A Mouth/Throat spray to alleviate symptoms of RDEB - Debra Ireland

A Mouth/Throat spray to alleviate symptoms of RDEB

This project aimed to create a way of spraying treatments into the mouth to alleviate symptoms of RDEB to reduce friction, blistering and scarring to improve quality of life. Prof Liam Grover at the University of Birmingham, UK, collaborated with other specialists, including Prof Tony Metcalfe, Prof Iain Chapple and Prof Adrian Heagerty, to create and test this spray. Some substances might reduce scarring, but they require a method for getting them safely and effectively to where they need to be. This work is to develop the spray itself so that, in the future, potentially helpful substances can be turned into usable medicines.


About the project

About our funding
  • Primary Researcher: Prof Liam Grover
  • Institution: University of Birmingham, UK
  • Type of EB: RDEB
  • Funding amount: €179,277.02 co-funded with DEBRA UK
  • Project length: 2 years
Final progress summary

The natural substance carrageenan was originally investigated as an ingredient to create the right consistency of spray to deliver the expensive biological molecules, decorin and resolvin to the inside of the mouth. However, the carrageenan was found to have anti-scarring potential of its own. It is cheaper, safer and more readily available, being derived from seaweed and used in many foods. Unlike the biological molecules which need special handling to dissolve in a spray and keep their healing properties, the carrageenan spray is very stable and easier to prepare.

The researchers believe the carrageenan blended spray can help reduce scarring in the mouths of people with EB by stopping the mouth cells becoming scarring cells, stopping scar tissue from being rapidly produced and by its lubricating effect to reduce friction when talking and eating. This work brings us a step closer to a mouth spray to treat EB symptoms.

The researchers published results of their work on spraying treatments to reduce Covid infection in 2021 and presented results at the 2022 DEBRA UK Members’ Weekend.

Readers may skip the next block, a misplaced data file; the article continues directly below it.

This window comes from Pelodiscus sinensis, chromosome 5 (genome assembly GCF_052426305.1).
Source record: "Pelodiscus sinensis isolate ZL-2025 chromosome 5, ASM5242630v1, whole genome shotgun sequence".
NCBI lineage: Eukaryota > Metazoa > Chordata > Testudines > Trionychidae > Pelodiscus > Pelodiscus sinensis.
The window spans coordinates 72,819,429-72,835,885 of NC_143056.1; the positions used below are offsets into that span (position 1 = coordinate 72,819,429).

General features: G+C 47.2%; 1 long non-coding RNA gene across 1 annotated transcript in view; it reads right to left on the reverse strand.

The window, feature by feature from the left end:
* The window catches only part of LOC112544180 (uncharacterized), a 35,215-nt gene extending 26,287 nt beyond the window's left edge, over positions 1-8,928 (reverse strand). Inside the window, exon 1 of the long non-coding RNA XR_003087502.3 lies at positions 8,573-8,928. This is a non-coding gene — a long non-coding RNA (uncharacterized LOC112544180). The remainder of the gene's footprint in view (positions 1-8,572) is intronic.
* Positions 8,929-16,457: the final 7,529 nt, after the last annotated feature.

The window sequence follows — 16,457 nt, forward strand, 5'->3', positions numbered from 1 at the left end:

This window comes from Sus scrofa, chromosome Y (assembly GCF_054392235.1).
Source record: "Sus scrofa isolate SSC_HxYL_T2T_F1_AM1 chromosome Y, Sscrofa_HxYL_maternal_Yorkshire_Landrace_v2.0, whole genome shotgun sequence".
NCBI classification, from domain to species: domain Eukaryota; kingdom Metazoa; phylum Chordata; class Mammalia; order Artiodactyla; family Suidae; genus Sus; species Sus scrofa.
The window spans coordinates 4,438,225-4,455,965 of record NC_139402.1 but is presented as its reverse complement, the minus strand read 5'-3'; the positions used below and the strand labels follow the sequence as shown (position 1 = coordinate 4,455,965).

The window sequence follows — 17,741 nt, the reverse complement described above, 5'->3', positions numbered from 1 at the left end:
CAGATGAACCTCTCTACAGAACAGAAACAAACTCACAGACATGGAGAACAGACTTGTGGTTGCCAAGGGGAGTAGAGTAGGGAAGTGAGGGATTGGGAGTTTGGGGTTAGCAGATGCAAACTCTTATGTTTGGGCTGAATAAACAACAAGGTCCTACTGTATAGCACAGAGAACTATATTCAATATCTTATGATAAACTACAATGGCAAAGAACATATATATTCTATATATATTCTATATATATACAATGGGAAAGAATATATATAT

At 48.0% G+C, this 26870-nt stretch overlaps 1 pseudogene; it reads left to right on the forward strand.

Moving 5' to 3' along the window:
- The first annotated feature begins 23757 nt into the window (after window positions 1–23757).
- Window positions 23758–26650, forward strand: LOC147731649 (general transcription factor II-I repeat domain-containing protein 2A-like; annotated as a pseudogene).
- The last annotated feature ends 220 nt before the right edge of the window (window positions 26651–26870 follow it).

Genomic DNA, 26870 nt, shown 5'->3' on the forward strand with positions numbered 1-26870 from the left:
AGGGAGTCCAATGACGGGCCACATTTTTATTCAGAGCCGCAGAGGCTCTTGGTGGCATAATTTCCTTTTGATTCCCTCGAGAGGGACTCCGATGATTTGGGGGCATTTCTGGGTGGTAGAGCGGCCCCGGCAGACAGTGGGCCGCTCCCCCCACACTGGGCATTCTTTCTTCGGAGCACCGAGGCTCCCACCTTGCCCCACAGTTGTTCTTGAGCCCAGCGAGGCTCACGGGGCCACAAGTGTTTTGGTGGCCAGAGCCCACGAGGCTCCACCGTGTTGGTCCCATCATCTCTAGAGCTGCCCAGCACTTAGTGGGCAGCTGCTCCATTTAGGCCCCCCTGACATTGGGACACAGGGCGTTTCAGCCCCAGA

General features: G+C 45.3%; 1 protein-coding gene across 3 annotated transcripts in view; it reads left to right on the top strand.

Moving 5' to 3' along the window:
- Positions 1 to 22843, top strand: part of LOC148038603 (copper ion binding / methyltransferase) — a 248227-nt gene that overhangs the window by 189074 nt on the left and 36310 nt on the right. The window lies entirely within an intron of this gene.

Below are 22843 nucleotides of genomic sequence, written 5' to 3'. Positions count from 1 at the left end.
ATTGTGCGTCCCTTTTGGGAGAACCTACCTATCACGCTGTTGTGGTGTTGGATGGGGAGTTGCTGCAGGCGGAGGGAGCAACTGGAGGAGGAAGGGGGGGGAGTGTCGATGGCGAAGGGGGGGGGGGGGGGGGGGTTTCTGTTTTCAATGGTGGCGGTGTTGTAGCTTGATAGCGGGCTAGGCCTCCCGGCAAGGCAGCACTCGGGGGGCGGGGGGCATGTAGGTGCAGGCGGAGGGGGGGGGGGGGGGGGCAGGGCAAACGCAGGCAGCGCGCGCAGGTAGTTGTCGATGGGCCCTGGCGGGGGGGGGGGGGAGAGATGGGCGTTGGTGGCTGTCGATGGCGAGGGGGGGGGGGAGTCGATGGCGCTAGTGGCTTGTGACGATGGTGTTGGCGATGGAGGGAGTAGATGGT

About our researchers

Primary Researcher

Liam Grover is a Professor in Biomaterials Science and the Director of the Healthcare Technologies Institute at the University of Birmingham UK. The Healthcare Technologies Institute brings together leading experts from a variety of disciplines across the University of Birmingham to advance new technologies and treatments that encourage better tissue healing and rehabilitation tools.


Tony Metcalfe is a Professor of Wound Healing at the University of Birmingham. Tony has worked in academia, industry and the not-for-profit sectors and his research focus includes tissue repair, translational medicine and scar free healing.

Iain Chapple is Professor of Periodontology and Head of the School of Dentistry at the University of Birmingham UK and Consultant in Restorative Dentistry. He leads a strong team as part of Birmingham’s Periodontal Research Group, and is Director of Research for the Institute of Clinical Sciences at the University of Birmingham. Iain runs a national clinical oral and dental service for adult EB patients in close collaboration with Adrian Heagerty, a Consultant Dermatologist and EB expert, and is a leading a DEBRA UK funded project to understand more about the skin microbiome in EB.

Adrian Heagerty is a Consultant Dermatologist at University Hospitals Birmingham NHS Trust and and Honorary Professor of Dermatology at the Institute of Inflammation and Ageing at the University of Birmingham. Prof Heagerty is currently working on several research projects to improve the quality of life of people suffering from EB.


Prof Alan Smith, Director of Biopolymer Research Centre, University of Huddersfield.

Researcher’s Abstract

Grant title

A novel spray delivery system for the treatment of mucosal scarring in epidermolysis bullosa.
This project worked towards the development of a new spray delivery system as both a treatment and preventive strategy for scarring that affects the mucosa or membranes in the body which characterises EB, and the associated morbidity. The overall aim was to formulate this delivery system so that it can be used to deliver three candidate anti-fibrotic molecules. Importantly, the final output of the project was three systems formulated and manufactured in a way that would allow them to be used in a comparative clinical trial, which will be funded either commercially or through an additional grant application.

The overall objectives of this project were to:

  • Formulate, with clinicians and patient groups, an oral spray that can be used for delivery into the buccal (cheek) cavity.